“A municipality that has enacted a prior written notice statute may not be subjected to liability for injuries caused by a defective condition in a sidewalk unless it either has received written notice of the defect or an exception to the written notice requirement applies” (Monaco v Hodosky, 127 AD3d 705, 706;see Amabile v City of Buffalo, 93 NY2d 471, 474; Barnes v Incorporated Vil. of Port Jefferson, 120 AD3d 528, 529; Simon v Incorporated Vil. of Lynbrook,116 AD3d 692). Contrary to the Town’s contention, it failed to establish its prima facie entitlement to judgment as a matter of law. Rather, as correctly observed by the Supreme Court, under the particular circumstances of this case, the evidence submitted by the Town in support of its motion demonstrated that an entity designated by the Town’s prior written notice code provision received the requisite prior written notice of the alleged sidewalk defect. The undisputed evidence in the record, including the preparation of the written inspection report by a DPW employee, the delivery of that written report to the DPW, and the entry of that report into the Town’s computerized records for the purpose of generating a work order to remedy the alleged defect, supports the conclusion that written notice was timely provided to an appropriate entity under the Town Code (see generally Delaney v Town of Islip, 63 AD3d 658;Harrington v City of Plattsburgh, 216 AD2d 724; Jensen v City of Tonawanda, 206 AD2d 918; Pier v Pavement Resource Mgrs., 144 AD2d 803; Brooks v City of Binghamton, 55 AD2d 482; Scherm v Town of N. Hempstead, 45 AD2d 886). Accordingly, the trier of fact must determine, inter alia, whether the Town adequately addressed the allegedly defective condition within a reasonable time after the notice was received.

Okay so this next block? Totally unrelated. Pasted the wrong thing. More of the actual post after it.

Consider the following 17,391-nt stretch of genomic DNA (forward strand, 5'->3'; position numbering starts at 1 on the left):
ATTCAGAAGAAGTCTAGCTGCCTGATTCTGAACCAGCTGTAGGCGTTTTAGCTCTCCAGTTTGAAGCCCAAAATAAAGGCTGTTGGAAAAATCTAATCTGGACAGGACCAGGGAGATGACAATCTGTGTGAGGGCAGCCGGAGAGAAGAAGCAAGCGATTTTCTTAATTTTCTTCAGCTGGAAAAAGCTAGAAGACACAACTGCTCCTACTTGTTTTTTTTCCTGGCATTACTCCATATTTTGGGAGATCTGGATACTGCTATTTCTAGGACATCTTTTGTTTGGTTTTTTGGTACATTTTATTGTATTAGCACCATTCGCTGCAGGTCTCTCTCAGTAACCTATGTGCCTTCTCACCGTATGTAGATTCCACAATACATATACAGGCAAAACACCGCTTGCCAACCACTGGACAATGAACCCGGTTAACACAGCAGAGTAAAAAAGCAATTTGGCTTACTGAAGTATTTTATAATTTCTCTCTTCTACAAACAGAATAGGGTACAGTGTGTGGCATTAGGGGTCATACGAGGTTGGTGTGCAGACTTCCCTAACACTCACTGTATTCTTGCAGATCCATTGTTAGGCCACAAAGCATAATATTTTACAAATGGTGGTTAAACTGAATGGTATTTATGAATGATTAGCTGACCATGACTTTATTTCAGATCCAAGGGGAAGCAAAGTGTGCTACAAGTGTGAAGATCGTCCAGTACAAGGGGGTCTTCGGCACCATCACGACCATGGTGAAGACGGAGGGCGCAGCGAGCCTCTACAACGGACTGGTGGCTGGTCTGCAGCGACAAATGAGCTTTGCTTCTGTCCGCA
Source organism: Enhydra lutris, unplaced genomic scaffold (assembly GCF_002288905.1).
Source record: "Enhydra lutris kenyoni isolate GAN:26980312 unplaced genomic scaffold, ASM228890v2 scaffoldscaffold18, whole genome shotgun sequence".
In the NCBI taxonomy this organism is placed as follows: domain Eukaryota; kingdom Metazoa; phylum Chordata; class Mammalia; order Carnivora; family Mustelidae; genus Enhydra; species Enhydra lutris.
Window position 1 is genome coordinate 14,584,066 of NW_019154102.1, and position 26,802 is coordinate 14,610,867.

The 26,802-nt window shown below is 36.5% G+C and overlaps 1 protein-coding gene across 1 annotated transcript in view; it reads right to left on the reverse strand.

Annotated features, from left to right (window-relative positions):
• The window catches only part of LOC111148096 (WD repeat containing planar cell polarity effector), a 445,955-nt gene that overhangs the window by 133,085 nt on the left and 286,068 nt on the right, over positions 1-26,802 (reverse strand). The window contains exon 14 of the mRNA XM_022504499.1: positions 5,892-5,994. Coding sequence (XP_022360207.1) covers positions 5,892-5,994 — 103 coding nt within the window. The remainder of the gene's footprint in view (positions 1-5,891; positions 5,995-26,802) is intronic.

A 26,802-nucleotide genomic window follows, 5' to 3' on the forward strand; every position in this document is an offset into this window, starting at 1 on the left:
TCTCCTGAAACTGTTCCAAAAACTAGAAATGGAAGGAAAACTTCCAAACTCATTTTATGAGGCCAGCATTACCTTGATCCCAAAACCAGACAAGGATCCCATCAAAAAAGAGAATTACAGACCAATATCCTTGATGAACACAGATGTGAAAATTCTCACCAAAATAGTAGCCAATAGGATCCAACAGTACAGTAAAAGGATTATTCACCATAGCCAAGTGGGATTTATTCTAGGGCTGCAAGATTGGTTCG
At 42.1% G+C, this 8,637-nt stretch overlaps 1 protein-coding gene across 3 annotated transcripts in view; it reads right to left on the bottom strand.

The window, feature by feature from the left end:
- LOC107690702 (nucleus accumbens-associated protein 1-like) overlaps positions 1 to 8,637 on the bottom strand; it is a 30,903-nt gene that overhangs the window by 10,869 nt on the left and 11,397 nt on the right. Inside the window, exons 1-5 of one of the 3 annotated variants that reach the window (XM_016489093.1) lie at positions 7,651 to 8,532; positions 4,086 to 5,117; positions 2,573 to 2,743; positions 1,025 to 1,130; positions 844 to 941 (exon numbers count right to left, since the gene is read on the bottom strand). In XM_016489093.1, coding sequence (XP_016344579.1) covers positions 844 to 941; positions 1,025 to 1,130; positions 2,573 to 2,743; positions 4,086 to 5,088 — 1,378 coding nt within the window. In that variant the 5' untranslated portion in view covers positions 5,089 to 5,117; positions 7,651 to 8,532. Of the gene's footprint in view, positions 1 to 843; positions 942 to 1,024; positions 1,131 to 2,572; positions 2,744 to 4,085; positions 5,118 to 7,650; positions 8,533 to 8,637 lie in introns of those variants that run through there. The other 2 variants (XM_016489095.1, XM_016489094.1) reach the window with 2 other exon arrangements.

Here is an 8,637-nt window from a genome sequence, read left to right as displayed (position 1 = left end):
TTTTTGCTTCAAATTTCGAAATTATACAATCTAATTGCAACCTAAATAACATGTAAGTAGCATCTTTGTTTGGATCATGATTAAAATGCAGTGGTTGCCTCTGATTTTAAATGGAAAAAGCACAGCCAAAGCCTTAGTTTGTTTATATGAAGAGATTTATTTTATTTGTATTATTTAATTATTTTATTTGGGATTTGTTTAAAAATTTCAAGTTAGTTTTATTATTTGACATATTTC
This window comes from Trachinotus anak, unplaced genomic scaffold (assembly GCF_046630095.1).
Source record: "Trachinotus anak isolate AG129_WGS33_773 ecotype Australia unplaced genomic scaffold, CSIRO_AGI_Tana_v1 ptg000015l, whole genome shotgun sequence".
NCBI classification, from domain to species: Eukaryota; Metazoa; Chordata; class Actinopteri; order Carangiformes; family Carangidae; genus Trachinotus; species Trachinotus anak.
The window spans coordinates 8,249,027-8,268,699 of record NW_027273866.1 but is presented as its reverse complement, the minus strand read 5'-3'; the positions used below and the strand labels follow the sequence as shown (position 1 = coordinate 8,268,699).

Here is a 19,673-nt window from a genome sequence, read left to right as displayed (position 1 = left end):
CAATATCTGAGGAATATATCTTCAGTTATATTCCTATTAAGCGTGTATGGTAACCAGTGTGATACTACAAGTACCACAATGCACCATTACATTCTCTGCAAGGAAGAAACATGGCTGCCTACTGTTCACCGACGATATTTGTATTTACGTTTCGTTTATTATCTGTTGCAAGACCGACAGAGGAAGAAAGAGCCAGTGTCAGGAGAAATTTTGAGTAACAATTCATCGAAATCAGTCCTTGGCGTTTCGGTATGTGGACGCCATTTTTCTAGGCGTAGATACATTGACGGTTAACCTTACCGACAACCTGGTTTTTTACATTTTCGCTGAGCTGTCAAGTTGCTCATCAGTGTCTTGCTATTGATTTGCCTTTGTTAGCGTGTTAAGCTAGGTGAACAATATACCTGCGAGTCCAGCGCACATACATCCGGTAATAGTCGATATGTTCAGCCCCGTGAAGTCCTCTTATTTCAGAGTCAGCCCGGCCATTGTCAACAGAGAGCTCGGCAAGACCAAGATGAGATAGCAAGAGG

The Supreme Court also properly granted the plaintiff’s cross motion for leave to amend the notice of claim and the pleadings, since leave to amend shall be freely granted where, as here, no prejudice or surprise would result (see CPLR 3025[b]; Kimso Apts., LLC v Gandhi, 24 NY3d 403; McCaskey, Davies & Assoc. v New York City Health & Hosps. Corp., 59 NY2d 755; Katz v Castlepoint Ins. Co., 121 AD3d 948).
In view of the foregoing, we do not consider the parties’ additional contentions regarding the Town’s alleged creation or exacerbation of the sidewalk condition.
The Town’s remaining contention is without merit.
MASTRO, J.P., DILLON, HINDS-RADIX and MALTESE, JJ., concur.
Clerk of the Court